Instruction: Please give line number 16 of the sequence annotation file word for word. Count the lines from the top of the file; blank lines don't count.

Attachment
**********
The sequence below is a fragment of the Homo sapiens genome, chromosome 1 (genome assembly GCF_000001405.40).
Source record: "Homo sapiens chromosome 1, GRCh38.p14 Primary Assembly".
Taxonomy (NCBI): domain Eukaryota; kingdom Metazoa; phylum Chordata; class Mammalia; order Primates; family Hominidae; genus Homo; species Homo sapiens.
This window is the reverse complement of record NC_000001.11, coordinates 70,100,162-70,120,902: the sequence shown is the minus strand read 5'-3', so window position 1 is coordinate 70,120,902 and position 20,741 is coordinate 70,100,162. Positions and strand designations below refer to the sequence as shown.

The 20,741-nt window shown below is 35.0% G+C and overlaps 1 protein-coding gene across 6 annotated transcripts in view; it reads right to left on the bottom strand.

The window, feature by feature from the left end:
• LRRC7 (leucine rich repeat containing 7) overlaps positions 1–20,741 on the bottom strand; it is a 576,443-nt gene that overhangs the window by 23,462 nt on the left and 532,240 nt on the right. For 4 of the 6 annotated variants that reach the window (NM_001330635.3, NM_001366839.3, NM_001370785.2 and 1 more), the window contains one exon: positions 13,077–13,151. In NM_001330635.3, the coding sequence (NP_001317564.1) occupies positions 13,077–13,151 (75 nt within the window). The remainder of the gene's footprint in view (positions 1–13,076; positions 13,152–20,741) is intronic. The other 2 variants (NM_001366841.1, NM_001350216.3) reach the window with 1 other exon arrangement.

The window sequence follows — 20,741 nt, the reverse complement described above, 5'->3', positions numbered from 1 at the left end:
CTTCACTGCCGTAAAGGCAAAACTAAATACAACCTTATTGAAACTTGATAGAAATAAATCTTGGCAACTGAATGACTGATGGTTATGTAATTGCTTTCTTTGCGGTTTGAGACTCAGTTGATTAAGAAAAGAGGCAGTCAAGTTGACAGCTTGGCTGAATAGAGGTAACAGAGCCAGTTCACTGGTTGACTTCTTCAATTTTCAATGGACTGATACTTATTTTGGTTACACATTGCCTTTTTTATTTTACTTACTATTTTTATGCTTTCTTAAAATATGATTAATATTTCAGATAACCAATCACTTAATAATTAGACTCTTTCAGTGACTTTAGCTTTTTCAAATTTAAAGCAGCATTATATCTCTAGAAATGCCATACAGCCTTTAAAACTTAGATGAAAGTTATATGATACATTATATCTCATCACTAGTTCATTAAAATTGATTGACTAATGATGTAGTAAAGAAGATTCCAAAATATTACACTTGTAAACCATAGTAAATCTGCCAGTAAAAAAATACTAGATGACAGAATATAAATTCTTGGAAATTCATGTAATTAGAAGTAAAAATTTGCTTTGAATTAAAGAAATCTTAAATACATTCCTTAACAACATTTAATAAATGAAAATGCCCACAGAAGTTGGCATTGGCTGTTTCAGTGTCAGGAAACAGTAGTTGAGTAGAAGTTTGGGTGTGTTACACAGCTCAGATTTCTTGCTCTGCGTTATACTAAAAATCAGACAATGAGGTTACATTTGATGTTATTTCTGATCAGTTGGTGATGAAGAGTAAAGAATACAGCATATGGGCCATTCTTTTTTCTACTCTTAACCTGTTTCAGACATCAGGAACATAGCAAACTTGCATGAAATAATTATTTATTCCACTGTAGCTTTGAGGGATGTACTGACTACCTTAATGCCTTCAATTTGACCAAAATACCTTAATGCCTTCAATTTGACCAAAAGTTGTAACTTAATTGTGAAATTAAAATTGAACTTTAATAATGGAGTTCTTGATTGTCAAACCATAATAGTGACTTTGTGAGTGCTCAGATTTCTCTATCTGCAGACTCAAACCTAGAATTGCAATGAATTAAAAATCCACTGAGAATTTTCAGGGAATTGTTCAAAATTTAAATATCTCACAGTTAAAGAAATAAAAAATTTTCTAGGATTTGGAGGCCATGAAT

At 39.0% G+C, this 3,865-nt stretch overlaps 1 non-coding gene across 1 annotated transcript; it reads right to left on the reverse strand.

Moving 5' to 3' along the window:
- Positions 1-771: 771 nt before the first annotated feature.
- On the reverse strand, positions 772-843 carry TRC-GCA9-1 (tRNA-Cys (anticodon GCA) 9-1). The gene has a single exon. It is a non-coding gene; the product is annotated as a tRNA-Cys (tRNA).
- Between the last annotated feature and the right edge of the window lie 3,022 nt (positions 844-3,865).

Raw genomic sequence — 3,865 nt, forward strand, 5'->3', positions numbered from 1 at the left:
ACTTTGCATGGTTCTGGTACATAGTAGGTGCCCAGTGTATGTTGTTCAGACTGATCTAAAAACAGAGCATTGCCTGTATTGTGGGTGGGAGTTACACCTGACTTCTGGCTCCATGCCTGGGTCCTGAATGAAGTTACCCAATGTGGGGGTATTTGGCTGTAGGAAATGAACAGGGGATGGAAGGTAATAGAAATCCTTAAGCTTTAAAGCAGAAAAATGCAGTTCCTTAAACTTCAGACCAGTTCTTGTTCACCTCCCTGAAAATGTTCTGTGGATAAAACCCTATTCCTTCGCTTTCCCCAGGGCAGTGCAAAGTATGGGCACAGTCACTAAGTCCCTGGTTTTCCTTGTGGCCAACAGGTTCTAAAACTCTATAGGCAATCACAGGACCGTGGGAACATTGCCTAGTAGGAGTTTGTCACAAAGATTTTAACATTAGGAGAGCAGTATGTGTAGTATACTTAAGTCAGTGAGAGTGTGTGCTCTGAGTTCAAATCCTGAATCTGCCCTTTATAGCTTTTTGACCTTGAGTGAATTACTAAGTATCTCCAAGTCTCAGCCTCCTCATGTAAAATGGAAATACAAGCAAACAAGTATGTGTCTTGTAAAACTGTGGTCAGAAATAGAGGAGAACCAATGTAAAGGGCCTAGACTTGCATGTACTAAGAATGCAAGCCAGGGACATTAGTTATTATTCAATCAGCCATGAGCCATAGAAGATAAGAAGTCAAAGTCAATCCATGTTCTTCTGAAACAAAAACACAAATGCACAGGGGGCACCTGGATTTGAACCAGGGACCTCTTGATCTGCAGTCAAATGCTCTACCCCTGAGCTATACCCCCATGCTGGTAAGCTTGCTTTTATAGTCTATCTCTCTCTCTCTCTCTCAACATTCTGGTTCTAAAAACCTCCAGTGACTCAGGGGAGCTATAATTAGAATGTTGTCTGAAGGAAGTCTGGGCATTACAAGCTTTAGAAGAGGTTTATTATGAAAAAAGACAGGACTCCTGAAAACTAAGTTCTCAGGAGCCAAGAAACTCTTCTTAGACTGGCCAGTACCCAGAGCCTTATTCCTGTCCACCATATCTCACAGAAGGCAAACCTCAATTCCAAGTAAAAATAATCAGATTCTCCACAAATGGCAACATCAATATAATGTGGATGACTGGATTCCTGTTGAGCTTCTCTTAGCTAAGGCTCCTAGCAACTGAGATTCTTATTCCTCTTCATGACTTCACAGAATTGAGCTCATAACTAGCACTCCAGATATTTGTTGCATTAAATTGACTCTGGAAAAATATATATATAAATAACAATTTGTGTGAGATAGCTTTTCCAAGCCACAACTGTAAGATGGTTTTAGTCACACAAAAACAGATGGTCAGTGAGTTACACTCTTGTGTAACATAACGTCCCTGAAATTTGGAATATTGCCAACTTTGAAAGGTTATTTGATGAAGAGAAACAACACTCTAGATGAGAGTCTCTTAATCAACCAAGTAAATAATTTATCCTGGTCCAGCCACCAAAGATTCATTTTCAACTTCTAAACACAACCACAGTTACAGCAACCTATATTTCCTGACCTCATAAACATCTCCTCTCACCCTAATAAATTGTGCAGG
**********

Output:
ACTTTGCATGGTTCTGGTACATAGTAGGTGCCCAGTGTATGTTGTTCAGACTGATCTAAAAACAGAGCATTGCCTGTATTGTGGGTGGGAGTTACACCTGACTTCTGGCTCCATGCCTGGGTCCTGAATGAAGTTACCCAATGTGGGGGTATTTGGCTGTAGGAAATGAACAGGGGATGGAAGGTAATAGAAATCCTTAAGCTTTAAAGCAGAAAAATGCAGTTCCTTAAACTTCAGACCAGTTCTTGTTCACCTCCCTGAAAATGTTCTGTGGATAAAACCCTATTCCTTCGCTTTCCCCAGGGCAGTGCAAAGTATGGGCACAGTCACTAAGTCCCTGGTTTTCCTTGTGGCCAACAGGTTCTAAAACTCTATAGGCAATCACAGGACCGTGGGAACATTGCCTAGTAGGAGTTTGTCACAAAGATTTTAACATTAGGAGAGCAGTATGTGTAGTATACTTAAGTCAGTGAGAGTGTGTGCTCTGAGTTCAAATCCTGAATCTGCCCTTTATAGCTTTTTGACCTTGAGTGAATTACTAAGTATCTCCAAGTCTCAGCCTCCTCATGTAAAATGGAAATACAAGCAAACAAGTATGTGTCTTGTAAAACTGTGGTCAGAAATAGAGGAGAACCAATGTAAAGGGCCTAGACTTGCATGTACTAAGAATGCAAGCCAGGGACATTAGTTATTATTCAATCAGCCATGAGCCATAGAAGATAAGAAGTCAAAGTCAATCCATGTTCTTCTGAAACAAAAACACAAATGCACAGGGGGCACCTGGATTTGAACCAGGGACCTCTTGATCTGCAGTCAAATGCTCTACCCCTGAGCTATACCCCCATGCTGGTAAGCTTGCTTTTATAGTCTATCTCTCTCTCTCTCTCTCAACATTCTGGTTCTAAAAACCTCCAGTGACTCAGGGGAGCTATAATTAGAATGTTGTCTGAAGGAAGTCTGGGCATTACAAGCTTTAGAAGAGGTTTATTATGAAAAAAGACAGGACTCCTGAAAACTAAGTTCTCAGGAGCCAAGAAACTCTTCTTAGACTGGCCAGTACCCAGAGCCTTATTCCTGTCCACCATATCTCACAGAAGGCAAACCTCAATTCCAAGTAAAAATAATCAGATTCTCCACAAATGGCAACATCAATATAATGTGGATGACTGGATTCCTGTTGAGCTTCTCTTAGCTAAGGCTCCTAGCAACTGAGATTCTTATTCCTCTTCATGACTTCACAGAATTGAGCTCATAACTAGCACTCCAGATATTTGTTGCATTAAATTGACTCTGGAAAAATATATATATAAATAACAATTTGTGTGAGATAGCTTTTCCAAGCCACAACTGTAAGATGGTTTTAGTCACACAAAAACAGATGGTCAGTGAGTTACACTCTTGTGTAACATAACGTCCCTGAAATTTGGAATATTGCCAACTTTGAAAGGTTATTTGATGAAGAGAAACAACACTCTAGATGAGAGTCTCTTAATCAACCAAGTAAATAATTTATCCTGGTCCAGCCACCAAAGATTCATTTTCAACTTCTAAACACAACCACAGTTACAGCAACCTATATTTCCTGACCTCATAAACATCTCCTCTCACCCTAATAAATTGTGCAGG